Skip to main content

PUBG dev confirms arrest of 15 hack developers as anti-cheat efforts continue

Malicious code also used to "steal user information".

PUBG developer Bluehole has confirmed that 15 people suspected of developing hacking/cheating software have been arrested as part of an ongoing investigation with "multiple partners and judicial authorities" in China.

"As you all now know," Bluehole wrote in a recent post on Steam, "we've been doing everything possible to root out cheating from PUBG. The ultimate goal is to create an environment for players that's completely safe from hackers and cheaters."

To that end, it said, "We've upgraded our security measures, improved our anti-cheat solutions, and recently even added a new anti-cheat solution on top of all that.

"In the meantime, we've also been continuously gathering information on hack developers (and sellers) and have been working extensively with multiple partners and judicial authorities to bring these people to justice."

Watch on YouTube

As a result of these investigations, "15 suspects were arrested for developing and selling hacking/cheating programs that affect PUBG" on April 25th of this year.

Bluehole also cited an official report from local authorities, which more specifically revealed that suspects were arrested for "developing hack programs, hosting marketplaces for hack programs, and brokering transactions". These suspects have been fined around $5.1 million USD (about £3.7 million), and others are still being investigated.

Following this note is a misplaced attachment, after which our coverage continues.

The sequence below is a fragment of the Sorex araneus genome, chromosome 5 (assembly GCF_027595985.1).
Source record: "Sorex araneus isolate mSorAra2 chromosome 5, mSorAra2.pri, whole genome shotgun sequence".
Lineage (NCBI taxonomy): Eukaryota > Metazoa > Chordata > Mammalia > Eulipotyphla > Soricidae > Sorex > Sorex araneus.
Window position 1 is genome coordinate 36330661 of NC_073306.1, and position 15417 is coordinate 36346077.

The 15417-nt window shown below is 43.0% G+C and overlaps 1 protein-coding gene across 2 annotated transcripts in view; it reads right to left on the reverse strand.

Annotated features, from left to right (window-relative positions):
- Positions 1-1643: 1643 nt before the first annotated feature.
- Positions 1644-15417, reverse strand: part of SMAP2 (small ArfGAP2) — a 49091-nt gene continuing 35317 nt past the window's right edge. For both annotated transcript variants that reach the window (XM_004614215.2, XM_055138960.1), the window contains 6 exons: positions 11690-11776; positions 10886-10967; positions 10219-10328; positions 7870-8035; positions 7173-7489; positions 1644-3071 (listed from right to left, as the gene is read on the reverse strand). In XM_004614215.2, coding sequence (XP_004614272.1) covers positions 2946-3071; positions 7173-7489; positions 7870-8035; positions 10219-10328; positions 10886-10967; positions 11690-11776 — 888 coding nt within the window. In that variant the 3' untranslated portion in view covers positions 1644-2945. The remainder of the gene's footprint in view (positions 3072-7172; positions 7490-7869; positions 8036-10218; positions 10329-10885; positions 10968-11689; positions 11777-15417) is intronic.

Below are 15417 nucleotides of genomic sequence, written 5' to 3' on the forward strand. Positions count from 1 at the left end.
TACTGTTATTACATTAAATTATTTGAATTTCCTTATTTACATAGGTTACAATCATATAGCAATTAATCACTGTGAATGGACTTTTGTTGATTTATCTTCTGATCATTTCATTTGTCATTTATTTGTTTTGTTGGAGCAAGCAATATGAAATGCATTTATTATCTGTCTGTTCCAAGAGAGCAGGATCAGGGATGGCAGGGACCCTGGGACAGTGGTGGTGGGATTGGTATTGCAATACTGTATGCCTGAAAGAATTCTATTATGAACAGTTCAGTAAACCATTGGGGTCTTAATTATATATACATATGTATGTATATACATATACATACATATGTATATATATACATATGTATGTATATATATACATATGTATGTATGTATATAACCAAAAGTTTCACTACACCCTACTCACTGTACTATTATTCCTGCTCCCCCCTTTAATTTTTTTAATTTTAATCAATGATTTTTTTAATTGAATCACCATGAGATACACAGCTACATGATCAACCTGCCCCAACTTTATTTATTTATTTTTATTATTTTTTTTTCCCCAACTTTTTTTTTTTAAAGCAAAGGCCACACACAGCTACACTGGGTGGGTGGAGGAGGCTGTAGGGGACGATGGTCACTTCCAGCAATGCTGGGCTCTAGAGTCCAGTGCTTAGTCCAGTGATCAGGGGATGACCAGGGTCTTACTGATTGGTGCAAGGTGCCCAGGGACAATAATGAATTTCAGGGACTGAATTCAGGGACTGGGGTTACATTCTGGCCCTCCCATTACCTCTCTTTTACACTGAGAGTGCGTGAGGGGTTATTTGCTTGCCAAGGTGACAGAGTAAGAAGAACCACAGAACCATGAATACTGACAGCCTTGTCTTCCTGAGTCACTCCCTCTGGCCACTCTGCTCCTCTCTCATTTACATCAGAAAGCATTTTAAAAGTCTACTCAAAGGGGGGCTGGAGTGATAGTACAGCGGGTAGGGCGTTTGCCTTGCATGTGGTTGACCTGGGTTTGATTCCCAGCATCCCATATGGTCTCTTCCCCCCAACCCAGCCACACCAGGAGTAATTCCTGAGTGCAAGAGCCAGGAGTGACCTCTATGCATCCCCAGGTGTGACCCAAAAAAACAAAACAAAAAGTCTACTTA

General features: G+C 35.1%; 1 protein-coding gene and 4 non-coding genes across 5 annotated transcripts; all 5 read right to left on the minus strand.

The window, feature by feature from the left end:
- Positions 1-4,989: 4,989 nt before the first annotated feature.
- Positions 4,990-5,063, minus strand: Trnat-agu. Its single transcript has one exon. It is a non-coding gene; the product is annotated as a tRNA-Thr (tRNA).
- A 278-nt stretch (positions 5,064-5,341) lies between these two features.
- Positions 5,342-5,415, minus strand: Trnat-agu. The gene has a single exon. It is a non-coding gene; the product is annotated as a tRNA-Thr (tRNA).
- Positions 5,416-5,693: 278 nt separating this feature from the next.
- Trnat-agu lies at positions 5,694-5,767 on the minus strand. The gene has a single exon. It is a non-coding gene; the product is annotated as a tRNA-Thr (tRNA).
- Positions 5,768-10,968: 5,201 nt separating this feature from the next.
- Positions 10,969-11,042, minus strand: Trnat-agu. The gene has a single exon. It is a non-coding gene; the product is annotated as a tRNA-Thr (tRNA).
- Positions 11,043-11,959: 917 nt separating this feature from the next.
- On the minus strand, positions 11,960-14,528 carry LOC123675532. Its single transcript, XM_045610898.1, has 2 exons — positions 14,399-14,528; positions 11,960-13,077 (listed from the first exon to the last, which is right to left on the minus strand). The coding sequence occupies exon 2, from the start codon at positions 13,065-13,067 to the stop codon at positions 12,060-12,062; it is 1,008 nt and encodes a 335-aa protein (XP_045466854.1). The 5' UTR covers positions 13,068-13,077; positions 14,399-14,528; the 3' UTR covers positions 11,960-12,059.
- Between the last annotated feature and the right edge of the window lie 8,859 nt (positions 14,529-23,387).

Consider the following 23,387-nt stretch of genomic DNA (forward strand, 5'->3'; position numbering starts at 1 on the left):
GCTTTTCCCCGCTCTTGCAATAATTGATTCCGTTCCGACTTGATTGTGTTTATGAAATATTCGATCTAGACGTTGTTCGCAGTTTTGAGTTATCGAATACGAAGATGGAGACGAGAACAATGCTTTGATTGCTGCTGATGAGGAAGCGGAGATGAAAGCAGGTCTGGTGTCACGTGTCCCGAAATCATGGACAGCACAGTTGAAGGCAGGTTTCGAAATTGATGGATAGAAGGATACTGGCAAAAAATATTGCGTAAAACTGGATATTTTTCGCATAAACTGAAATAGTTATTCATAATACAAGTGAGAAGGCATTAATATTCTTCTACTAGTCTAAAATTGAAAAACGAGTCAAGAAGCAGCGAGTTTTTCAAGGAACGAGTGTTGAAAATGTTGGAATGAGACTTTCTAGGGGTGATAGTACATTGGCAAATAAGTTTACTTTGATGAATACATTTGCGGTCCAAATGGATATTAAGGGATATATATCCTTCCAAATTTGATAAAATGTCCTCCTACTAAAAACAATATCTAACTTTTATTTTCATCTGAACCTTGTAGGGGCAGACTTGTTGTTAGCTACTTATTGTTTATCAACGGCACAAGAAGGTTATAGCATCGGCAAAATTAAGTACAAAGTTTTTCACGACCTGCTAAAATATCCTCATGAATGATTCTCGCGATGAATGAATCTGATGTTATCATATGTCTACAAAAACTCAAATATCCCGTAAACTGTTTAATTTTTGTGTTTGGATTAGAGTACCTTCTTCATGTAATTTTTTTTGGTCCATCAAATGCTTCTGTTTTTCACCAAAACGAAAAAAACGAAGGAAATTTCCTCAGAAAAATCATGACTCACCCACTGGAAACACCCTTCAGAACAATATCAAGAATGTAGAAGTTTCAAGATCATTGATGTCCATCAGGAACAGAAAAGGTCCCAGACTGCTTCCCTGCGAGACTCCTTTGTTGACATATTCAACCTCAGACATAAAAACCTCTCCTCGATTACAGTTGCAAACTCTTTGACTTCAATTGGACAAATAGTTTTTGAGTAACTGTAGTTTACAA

Notably, Bluehole added that "malicious code, including Trojan horse software, was included in some of these programs and was used to steal user information." The local authorities report expanded on that too, explaining that "hack developers used this virus to control users' PC, scan their data, and extract information illegally."

Cheating has been an ongoing concern for PlayerUnknown's Battlegrounds, with anti-cheat company BattlEye reporting in February that it had banned "over 1,044,000 PUBG cheaters in January alone". Factoring in previous figures reported by BattlEye, that equates to a total of around 2.5 million bans for cheating since PUBG's early access launch; by way of comparison, the game was reported to have sold around 30 million copies on PC by February this year. BattlEye said of the cheating, "Unfortunately things continue to escalate."

Bluehole has previously pledged to do everything it can to combat cheating in PlayerUnknown's Battlegrounds, and even detailed some of its plans in an update in February.

In its newest post, the developer reaffirms its stance on cheating in PUBG, noting that "We'll continue to crack down on hacking/cheating programs (and their creators) until our players are free to battle it out in a totally fair environment."

Read this next